CMS Wants to Change Meaningful Use

CMS Wants to Change Meaningful Use

The Centers for Medicare & Medicaid Services (CMS) says it intends to engage in rulemaking this spring to help ensure that providers continue to meet meaningful use requirements.

In response to input from healthcare providers and other stakeholders, CMS is considering the following changes to the Medicare and Medicaid electronic health record (EHR) incentive programs:

  1. Shortening the 2015 reporting period to 90 days to address provider concerns about their ability to fully deploy 2014 edition software
  2. Realigning hospital reporting periods to the calendar year to allow eligible hospitals more time to incorporate 2014 edition software into their workflows, and to better align with other quality programs
  3. Modifying other aspects of the programs to match long-term goals, reduce complexity, and lessen providers’ reporting burden

CMS said the  proposed changes reflect the Department of Health and Human Services’ commitment to creating a health information technology infrastructure that “elevates patient-centered care, improves health outcomes, and  supports the providers who care for patients.”

Although CMS intends to pursue these changes through rule making, they won’t be included in the pending Stage 3 proposed rule. CMS will limit the scope of the pending proposed rule to Stage 3 and meaningful use in 2017, and beyond.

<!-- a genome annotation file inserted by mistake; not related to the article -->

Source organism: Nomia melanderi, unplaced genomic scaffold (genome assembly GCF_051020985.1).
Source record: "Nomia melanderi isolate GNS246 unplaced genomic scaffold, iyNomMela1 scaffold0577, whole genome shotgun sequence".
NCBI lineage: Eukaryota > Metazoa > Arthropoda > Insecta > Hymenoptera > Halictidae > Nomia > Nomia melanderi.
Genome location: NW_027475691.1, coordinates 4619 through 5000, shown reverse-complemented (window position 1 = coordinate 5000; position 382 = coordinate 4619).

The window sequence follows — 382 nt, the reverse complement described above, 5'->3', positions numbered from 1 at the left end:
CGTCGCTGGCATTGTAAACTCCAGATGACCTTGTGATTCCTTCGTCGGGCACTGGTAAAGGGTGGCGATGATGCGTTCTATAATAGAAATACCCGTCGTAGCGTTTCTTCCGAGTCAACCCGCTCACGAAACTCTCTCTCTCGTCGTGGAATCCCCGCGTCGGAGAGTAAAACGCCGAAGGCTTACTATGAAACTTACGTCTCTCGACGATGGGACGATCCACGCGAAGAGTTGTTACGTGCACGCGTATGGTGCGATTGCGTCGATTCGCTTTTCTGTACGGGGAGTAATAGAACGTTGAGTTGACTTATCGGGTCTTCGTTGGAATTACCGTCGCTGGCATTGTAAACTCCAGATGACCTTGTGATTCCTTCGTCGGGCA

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Brad Ericson

Brad Ericson

Publisher at AAPC
Brad Ericson, MPC, CPC, COSC, has been publisher for more than nine years. Before AAPC he was at Optum for 13 years and at Aetna Health Plans before that. He has been writing and publishing about healthcare since 1979. He received his Bachelor's in Journalism from Idaho State University and his Master's of Professional Communication degree from Westminster College of Salt Lake City.
Brad Ericson

About Has 196 Posts

Brad Ericson, MPC, CPC, COSC, has been publisher for more than nine years. Before AAPC he was at Optum for 13 years and at Aetna Health Plans before that. He has been writing and publishing about healthcare since 1979. He received his Bachelor's in Journalism from Idaho State University and his Master's of Professional Communication degree from Westminster College of Salt Lake City.

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